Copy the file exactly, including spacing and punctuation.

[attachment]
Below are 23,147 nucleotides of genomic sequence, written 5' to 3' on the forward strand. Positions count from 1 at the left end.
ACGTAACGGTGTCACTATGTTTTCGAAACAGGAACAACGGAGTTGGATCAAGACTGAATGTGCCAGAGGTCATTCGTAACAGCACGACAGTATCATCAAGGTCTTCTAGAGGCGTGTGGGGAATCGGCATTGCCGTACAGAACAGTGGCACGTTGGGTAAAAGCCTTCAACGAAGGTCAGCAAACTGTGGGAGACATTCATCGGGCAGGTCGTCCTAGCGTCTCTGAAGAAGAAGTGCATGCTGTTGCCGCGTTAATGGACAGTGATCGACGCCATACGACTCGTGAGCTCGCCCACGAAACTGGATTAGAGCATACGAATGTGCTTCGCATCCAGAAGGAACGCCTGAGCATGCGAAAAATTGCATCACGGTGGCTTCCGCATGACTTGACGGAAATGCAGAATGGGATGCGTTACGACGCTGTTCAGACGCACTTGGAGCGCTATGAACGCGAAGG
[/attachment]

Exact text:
Below are 23,147 nucleotides of genomic sequence, written 5' to 3' on the forward strand. Positions count from 1 at the left end.
ACGTAACGGTGTCACTATGTTTTCGAAACAGGAACAACGGAGTTGGATCAAGACTGAATGTGCCAGAGGTCATTCGTAACAGCACGACAGTATCATCAAGGTCTTCTAGAGGCGTGTGGGGAATCGGCATTGCCGTACAGAACAGTGGCACGTTGGGTAAAAGCCTTCAACGAAGGTCAGCAAACTGTGGGAGACATTCATCGGGCAGGTCGTCCTAGCGTCTCTGAAGAAGAAGTGCATGCTGTTGCCGCGTTAATGGACAGTGATCGACGCCATACGACTCGTGAGCTCGCCCACGAAACTGGATTAGAGCATACGAATGTGCTTCGCATCCAGAAGGAACGCCTGAGCATGCGAAAAATTGCATCACGGTGGCTTCCGCATGACTTGACGGAAATGCAGAATGGGATGCGTTACGACGCTGTTCAGACGCACTTGGAGCGCTATGAACGCGAAGG